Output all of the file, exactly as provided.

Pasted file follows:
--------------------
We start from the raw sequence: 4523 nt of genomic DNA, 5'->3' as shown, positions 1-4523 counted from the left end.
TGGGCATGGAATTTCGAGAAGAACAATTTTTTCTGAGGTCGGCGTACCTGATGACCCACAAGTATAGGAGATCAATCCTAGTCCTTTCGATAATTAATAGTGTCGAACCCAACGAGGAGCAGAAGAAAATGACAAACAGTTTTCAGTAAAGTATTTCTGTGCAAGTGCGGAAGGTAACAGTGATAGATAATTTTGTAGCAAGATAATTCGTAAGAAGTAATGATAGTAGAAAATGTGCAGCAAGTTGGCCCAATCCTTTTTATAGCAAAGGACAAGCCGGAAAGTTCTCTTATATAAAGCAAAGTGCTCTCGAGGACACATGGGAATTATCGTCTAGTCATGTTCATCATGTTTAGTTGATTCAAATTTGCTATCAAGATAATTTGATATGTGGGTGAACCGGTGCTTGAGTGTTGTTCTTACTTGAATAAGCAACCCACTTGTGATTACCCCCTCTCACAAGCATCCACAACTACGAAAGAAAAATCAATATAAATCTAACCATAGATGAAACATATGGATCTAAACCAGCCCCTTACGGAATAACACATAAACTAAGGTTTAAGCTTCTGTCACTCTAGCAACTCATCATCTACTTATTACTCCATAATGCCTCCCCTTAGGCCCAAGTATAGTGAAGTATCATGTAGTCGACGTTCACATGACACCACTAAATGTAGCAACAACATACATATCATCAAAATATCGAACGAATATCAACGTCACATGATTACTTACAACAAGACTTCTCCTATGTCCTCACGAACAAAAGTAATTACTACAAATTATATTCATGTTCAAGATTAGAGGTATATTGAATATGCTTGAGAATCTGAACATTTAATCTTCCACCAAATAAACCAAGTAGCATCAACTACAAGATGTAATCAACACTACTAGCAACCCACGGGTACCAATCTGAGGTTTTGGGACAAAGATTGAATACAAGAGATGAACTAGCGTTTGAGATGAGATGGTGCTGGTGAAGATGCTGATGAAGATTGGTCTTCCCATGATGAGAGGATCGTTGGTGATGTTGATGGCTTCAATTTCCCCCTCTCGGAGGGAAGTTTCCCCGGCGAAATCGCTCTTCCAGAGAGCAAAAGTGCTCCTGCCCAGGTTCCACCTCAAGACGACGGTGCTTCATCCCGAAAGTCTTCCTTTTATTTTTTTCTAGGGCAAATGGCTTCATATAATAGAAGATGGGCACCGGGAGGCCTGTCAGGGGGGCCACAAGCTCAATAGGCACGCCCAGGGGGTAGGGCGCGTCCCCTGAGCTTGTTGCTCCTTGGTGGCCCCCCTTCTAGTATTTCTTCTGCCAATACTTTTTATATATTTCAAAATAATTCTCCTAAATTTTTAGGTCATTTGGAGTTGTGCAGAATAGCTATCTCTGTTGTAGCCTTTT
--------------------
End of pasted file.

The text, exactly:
We start from the raw sequence: 4523 nt of genomic DNA, 5'->3' as shown, positions 1-4523 counted from the left end.
TGGGCATGGAATTTCGAGAAGAACAATTTTTTCTGAGGTCGGCGTACCTGATGACCCACAAGTATAGGAGATCAATCCTAGTCCTTTCGATAATTAATAGTGTCGAACCCAACGAGGAGCAGAAGAAAATGACAAACAGTTTTCAGTAAAGTATTTCTGTGCAAGTGCGGAAGGTAACAGTGATAGATAATTTTGTAGCAAGATAATTCGTAAGAAGTAATGATAGTAGAAAATGTGCAGCAAGTTGGCCCAATCCTTTTTATAGCAAAGGACAAGCCGGAAAGTTCTCTTATATAAAGCAAAGTGCTCTCGAGGACACATGGGAATTATCGTCTAGTCATGTTCATCATGTTTAGTTGATTCAAATTTGCTATCAAGATAATTTGATATGTGGGTGAACCGGTGCTTGAGTGTTGTTCTTACTTGAATAAGCAACCCACTTGTGATTACCCCCTCTCACAAGCATCCACAACTACGAAAGAAAAATCAATATAAATCTAACCATAGATGAAACATATGGATCTAAACCAGCCCCTTACGGAATAACACATAAACTAAGGTTTAAGCTTCTGTCACTCTAGCAACTCATCATCTACTTATTACTCCATAATGCCTCCCCTTAGGCCCAAGTATAGTGAAGTATCATGTAGTCGACGTTCACATGACACCACTAAATGTAGCAACAACATACATATCATCAAAATATCGAACGAATATCAACGTCACATGATTACTTACAACAAGACTTCTCCTATGTCCTCACGAACAAAAGTAATTACTACAAATTATATTCATGTTCAAGATTAGAGGTATATTGAATATGCTTGAGAATCTGAACATTTAATCTTCCACCAAATAAACCAAGTAGCATCAACTACAAGATGTAATCAACACTACTAGCAACCCACGGGTACCAATCTGAGGTTTTGGGACAAAGATTGAATACAAGAGATGAACTAGCGTTTGAGATGAGATGGTGCTGGTGAAGATGCTGATGAAGATTGGTCTTCCCATGATGAGAGGATCGTTGGTGATGTTGATGGCTTCAATTTCCCCCTCTCGGAGGGAAGTTTCCCCGGCGAAATCGCTCTTCCAGAGAGCAAAAGTGCTCCTGCCCAGGTTCCACCTCAAGACGACGGTGCTTCATCCCGAAAGTCTTCCTTTTATTTTTTTCTAGGGCAAATGGCTTCATATAATAGAAGATGGGCACCGGGAGGCCTGTCAGGGGGGCCACAAGCTCAATAGGCACGCCCAGGGGGTAGGGCGCGTCCCCTGAGCTTGTTGCTCCTTGGTGGCCCCCCTTCTAGTATTTCTTCTGCCAATACTTTTTATATATTTCAAAATAATTCTCCTAAATTTTTAGGTCATTTGGAGTTGTGCAGAATAGCTATCTCTGTTGTAGCCTTTT